National Czech and Slovak Museum building to be lifted and moved across the street!
In June 2008 the National Czech and Slovak Museum & Library (NCSML) in Iowa, USA, was nearly destroyed by a terrible flood. The NCSML managed to raise the necessary funds to move the museum and library to safer ground across the street in probably the biggest ever building relocation in the US to date. Now everyone can watch the event as it happens on the NCSML webcams.
CEDAR RAPIDS, Iowa (26 Jan., 2011) – Anyone around the world will be able to watch the progress of the rebuild and move of The National Czech & Slovak Museum & Library (NCSML) in Cedar Rapids, Iowa. With two webcams installed near its construction site, viewers can see a snapshot of the progress of the rebuild in real-time.
The video programs will be used to illustrate the history of the museum, the relocation, and flood mitigation efforts. In addition to viewing the live action, cameras are also recording the relocation of the building for production of a time-lapse video of the move at a later time.
“Technology is amazing,” said Gail Naughton, President/CEO of the National Czech & Slovak Museum & Library. “We have so many friends around the globe who have supported our mission that we wanted to be able to include them in our progress and feel a part of what we are trying to accomplish.”
After successfully raising $25 million, the museum and library broke ground and began construction Dec. 15, 2010. The decision to move and expand the current facility was made last year. According to Jeremy Patterson of Patterson Structural Movers, the 1400-ton structure is thought to be the largest museum ever to be moved in the U.S.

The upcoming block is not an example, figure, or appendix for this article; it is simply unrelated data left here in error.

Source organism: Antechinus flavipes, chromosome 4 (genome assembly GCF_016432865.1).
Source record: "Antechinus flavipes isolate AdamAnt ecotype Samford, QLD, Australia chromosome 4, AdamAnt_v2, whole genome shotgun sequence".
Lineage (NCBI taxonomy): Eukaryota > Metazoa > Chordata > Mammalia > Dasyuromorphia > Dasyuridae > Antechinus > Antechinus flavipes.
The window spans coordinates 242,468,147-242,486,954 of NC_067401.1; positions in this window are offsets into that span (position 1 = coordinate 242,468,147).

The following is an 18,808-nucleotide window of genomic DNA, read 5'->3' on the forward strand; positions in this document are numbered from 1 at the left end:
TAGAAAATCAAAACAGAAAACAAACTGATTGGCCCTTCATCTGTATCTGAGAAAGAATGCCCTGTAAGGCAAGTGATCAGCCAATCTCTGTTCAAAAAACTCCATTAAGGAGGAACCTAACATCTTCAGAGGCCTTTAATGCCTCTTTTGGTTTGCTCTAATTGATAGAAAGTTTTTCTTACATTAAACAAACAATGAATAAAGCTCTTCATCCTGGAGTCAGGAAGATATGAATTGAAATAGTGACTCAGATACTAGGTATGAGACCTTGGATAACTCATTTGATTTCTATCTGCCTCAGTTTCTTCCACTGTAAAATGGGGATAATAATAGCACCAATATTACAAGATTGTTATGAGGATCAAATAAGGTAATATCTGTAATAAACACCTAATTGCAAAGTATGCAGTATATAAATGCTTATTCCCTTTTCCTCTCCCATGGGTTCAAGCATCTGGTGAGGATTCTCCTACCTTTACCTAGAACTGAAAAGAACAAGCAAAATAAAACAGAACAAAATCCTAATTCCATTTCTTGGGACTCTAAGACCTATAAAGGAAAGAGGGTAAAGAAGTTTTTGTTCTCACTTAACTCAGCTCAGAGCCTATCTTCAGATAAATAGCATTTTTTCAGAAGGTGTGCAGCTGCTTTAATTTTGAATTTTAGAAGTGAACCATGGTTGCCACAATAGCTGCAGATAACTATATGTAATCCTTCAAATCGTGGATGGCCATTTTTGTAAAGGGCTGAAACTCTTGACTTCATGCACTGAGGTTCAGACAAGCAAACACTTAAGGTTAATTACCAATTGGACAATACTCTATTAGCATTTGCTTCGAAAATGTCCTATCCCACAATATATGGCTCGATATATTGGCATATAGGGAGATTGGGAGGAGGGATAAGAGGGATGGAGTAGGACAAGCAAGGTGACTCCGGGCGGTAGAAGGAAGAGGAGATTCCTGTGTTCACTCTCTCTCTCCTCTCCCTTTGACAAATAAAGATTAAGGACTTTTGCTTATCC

It will be moved and elevated three feet above the 2008 flood level. A 30,000 sq. ft. expansion will provide room for additional exhibition galleries, collection storage, a theatre, enlarged programming space, and a Museum Store.
A crew from Patterson Structural Movers of Washington, Iowa, has already begun welding 100 ft. beams to be used in the relocation. Once beams and jacks are in place, the building will move a quarter mile per hour to its new location across the street. The entire move will take 45 to 60 days beginning in May.
You can watch the progress of the move on two webcams, which are recording at one frame per second.
“The two high-definition cameras were necessary to get a close up view of the museum being moved off its current foundation. Once the building is turned, the west camera will allow for viewing the elevation and positioning on top of the parking garage,” said Gail Naughton.
The National Czech & Slovak Museum & Library, located in Cedar Rapids, Iowa, is the leading United States institution preserving and interpreting Czech and Slovak history and culture.